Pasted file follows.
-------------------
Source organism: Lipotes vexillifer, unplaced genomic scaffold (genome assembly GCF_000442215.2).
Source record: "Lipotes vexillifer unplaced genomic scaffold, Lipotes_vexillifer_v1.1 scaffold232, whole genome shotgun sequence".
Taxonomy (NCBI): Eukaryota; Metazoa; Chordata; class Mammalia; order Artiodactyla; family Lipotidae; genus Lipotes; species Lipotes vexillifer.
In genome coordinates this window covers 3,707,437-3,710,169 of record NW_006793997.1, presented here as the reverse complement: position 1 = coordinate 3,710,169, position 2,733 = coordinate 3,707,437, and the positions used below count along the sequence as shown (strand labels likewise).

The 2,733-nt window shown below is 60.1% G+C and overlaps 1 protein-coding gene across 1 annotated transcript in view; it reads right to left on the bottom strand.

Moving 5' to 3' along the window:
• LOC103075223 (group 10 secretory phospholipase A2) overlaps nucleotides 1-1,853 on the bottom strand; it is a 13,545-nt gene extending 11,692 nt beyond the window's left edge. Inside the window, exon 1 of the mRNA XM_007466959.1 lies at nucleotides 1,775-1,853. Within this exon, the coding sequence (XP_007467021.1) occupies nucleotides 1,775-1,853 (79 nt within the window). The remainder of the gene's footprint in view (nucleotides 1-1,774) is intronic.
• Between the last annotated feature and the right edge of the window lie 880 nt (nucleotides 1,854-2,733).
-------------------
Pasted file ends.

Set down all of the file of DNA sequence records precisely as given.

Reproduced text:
Source organism: Lipotes vexillifer, unplaced genomic scaffold (genome assembly GCF_000442215.2).
Source record: "Lipotes vexillifer unplaced genomic scaffold, Lipotes_vexillifer_v1.1 scaffold232, whole genome shotgun sequence".
Taxonomy (NCBI): Eukaryota; Metazoa; Chordata; class Mammalia; order Artiodactyla; family Lipotidae; genus Lipotes; species Lipotes vexillifer.
In genome coordinates this window covers 3,707,437-3,710,169 of record NW_006793997.1, presented here as the reverse complement: position 1 = coordinate 3,710,169, position 2,733 = coordinate 3,707,437, and the positions used below count along the sequence as shown (strand labels likewise).

The 2,733-nt window shown below is 60.1% G+C and overlaps 1 protein-coding gene across 1 annotated transcript in view; it reads right to left on the bottom strand.

Moving 5' to 3' along the window:
• LOC103075223 (group 10 secretory phospholipase A2) overlaps nucleotides 1-1,853 on the bottom strand; it is a 13,545-nt gene extending 11,692 nt beyond the window's left edge. Inside the window, exon 1 of the mRNA XM_007466959.1 lies at nucleotides 1,775-1,853. Within this exon, the coding sequence (XP_007467021.1) occupies nucleotides 1,775-1,853 (79 nt within the window). The remainder of the gene's footprint in view (nucleotides 1-1,774) is intronic.
• Between the last annotated feature and the right edge of the window lie 880 nt (nucleotides 1,854-2,733).